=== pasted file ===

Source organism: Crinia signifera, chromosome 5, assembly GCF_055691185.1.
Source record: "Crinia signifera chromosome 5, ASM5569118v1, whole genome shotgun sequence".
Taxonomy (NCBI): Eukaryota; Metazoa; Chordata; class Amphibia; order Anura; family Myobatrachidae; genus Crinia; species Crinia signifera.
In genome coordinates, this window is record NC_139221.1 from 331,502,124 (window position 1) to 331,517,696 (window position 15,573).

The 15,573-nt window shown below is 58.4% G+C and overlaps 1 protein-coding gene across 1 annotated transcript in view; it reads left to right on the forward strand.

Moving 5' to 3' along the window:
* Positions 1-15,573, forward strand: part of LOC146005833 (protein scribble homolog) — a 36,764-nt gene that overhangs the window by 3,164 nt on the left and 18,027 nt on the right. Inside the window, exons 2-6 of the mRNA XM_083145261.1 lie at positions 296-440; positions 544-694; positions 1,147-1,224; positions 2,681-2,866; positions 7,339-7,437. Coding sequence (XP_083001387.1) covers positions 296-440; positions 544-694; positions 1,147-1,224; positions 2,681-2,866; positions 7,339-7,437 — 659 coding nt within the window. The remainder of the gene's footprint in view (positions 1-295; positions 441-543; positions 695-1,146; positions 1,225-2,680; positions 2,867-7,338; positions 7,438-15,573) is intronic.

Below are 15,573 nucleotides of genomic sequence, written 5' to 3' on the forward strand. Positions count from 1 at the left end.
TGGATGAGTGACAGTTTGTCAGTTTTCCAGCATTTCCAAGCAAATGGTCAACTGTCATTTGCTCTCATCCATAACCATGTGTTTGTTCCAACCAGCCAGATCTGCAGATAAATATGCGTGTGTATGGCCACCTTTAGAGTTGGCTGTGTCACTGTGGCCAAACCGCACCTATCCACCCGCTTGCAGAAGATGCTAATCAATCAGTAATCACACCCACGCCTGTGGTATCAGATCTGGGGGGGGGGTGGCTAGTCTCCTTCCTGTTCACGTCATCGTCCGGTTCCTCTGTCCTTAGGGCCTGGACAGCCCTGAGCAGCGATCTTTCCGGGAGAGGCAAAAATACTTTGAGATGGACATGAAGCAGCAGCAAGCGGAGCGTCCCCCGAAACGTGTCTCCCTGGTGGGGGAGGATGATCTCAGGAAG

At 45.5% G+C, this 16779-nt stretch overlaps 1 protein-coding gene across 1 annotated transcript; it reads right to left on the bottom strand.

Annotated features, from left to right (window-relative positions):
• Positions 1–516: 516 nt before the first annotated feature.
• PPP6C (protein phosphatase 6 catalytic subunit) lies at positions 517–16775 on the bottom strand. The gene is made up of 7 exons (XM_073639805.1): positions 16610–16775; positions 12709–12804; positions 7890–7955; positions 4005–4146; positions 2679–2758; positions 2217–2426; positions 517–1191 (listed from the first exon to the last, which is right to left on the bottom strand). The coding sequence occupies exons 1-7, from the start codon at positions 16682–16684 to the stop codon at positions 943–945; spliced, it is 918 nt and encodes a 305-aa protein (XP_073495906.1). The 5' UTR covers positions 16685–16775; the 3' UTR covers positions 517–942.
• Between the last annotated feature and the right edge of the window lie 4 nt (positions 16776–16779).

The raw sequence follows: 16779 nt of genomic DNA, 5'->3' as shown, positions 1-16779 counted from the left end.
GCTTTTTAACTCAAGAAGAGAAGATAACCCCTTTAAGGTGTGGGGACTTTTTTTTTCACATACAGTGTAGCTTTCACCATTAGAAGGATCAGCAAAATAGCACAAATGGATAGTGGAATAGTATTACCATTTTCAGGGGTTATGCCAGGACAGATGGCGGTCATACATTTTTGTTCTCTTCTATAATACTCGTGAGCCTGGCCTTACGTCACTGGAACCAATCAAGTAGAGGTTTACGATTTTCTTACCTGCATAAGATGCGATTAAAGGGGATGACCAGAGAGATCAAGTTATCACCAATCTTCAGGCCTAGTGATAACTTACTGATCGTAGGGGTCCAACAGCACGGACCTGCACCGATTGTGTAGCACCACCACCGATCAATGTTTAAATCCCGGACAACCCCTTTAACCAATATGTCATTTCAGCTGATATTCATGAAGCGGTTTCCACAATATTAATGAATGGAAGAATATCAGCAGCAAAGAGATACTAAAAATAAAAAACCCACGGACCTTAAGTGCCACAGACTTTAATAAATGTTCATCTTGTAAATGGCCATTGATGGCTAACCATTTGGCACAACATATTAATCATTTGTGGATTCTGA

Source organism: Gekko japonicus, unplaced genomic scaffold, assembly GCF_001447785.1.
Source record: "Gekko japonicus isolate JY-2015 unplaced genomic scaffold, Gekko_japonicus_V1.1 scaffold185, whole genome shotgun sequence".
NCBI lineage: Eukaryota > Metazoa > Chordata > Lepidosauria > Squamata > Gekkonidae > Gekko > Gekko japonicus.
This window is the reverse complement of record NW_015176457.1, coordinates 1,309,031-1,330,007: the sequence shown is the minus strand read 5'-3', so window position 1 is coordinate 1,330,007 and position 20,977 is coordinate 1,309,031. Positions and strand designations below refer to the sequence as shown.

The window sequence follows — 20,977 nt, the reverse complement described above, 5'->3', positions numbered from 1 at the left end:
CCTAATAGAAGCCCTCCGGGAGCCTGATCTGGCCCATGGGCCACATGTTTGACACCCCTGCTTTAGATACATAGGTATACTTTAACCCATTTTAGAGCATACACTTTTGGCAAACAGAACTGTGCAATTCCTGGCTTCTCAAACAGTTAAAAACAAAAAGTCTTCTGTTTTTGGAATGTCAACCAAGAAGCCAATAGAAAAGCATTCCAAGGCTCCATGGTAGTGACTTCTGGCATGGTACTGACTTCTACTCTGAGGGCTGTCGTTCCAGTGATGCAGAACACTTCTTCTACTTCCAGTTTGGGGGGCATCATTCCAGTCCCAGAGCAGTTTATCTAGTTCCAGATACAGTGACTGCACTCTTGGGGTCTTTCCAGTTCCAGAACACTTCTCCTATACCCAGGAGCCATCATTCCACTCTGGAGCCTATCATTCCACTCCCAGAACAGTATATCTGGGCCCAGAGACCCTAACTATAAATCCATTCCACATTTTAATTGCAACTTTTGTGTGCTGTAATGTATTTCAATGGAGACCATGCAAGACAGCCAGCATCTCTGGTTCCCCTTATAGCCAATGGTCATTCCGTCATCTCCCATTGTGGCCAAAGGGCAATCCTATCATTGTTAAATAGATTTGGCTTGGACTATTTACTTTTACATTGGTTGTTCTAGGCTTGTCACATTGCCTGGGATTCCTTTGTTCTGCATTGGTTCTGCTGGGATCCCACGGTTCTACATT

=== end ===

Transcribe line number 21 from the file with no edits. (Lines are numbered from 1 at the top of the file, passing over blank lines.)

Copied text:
The window sequence follows — 20,977 nt, the reverse complement described above, 5'->3', positions numbered from 1 at the left end: